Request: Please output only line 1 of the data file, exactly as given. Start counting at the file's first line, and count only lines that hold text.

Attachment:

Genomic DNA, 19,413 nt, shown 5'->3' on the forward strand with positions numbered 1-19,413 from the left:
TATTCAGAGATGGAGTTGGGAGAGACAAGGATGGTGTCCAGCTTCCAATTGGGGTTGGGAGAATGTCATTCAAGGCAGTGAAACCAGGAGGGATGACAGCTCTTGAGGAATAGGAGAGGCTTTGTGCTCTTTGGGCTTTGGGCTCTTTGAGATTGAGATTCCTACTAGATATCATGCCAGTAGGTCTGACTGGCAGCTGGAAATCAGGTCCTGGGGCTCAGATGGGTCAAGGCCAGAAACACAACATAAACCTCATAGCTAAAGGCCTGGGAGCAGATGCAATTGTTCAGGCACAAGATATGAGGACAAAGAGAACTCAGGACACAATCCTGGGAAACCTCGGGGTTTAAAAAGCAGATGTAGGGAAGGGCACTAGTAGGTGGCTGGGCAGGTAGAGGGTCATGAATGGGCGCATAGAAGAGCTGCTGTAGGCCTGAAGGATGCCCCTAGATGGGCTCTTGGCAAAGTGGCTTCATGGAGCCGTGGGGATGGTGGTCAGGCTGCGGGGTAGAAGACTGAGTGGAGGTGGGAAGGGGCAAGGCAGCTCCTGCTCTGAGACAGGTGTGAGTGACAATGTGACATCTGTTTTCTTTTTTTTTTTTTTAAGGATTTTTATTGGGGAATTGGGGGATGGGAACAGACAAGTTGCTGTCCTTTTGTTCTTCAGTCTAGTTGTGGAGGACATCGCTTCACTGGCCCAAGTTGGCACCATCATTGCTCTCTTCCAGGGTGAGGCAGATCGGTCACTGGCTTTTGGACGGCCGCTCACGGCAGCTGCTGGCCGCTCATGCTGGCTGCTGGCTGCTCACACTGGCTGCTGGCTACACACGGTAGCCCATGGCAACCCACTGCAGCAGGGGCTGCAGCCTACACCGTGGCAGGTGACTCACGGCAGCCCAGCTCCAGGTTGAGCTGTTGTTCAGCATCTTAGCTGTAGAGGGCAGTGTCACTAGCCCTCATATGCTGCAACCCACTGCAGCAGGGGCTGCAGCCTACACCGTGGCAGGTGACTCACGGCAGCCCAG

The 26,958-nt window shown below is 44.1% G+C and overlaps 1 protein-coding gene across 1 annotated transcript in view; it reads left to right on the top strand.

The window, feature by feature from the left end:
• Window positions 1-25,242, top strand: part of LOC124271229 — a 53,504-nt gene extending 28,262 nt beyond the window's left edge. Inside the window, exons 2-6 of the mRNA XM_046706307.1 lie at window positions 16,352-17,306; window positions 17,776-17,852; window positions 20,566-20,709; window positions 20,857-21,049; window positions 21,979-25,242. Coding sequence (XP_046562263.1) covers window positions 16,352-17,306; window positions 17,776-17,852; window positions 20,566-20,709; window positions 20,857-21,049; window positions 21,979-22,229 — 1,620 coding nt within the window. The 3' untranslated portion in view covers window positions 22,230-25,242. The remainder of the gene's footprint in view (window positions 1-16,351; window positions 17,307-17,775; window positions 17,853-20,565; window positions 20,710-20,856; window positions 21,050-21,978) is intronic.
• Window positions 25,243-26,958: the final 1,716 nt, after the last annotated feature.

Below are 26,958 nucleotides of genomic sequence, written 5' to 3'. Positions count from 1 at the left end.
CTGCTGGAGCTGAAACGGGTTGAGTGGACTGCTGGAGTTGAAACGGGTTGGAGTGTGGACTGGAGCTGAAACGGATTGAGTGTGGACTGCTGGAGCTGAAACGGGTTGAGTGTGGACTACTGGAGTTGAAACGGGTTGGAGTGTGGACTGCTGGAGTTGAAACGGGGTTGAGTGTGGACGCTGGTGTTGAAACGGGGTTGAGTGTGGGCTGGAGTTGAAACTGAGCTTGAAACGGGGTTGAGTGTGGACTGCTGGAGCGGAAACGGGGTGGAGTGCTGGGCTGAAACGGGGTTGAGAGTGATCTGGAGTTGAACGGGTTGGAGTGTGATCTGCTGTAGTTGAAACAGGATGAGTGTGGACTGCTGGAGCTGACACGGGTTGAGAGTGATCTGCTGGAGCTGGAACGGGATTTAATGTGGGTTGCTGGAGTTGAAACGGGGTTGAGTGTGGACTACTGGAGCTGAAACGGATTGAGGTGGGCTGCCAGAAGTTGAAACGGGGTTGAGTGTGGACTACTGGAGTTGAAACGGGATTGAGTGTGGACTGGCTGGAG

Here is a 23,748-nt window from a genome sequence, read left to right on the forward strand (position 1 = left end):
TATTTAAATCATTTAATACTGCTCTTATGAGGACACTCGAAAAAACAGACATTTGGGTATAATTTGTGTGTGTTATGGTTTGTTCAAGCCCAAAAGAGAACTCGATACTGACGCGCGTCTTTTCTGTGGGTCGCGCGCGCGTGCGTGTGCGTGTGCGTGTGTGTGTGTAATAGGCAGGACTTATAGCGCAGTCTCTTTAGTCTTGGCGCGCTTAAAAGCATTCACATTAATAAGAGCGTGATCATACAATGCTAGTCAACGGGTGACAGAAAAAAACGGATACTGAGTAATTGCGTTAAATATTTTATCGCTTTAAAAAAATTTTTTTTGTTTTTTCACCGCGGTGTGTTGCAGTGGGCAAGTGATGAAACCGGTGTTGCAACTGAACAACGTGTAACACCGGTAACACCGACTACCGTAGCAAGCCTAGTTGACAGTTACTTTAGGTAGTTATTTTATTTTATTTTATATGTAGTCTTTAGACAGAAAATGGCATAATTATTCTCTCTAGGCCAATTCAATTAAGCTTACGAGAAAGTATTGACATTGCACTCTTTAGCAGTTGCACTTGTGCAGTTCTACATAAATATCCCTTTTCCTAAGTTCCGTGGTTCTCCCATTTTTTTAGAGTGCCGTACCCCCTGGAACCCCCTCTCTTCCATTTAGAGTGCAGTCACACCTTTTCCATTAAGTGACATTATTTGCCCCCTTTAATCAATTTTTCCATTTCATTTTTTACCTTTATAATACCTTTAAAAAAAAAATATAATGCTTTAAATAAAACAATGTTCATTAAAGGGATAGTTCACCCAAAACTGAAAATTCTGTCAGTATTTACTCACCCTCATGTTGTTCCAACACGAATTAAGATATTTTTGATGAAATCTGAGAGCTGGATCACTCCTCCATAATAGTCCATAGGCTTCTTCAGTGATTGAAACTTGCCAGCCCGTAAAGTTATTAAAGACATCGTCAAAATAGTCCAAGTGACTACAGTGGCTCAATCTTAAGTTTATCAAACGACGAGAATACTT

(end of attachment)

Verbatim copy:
Genomic DNA, 19,413 nt, shown 5'->3' on the forward strand with positions numbered 1-19,413 from the left: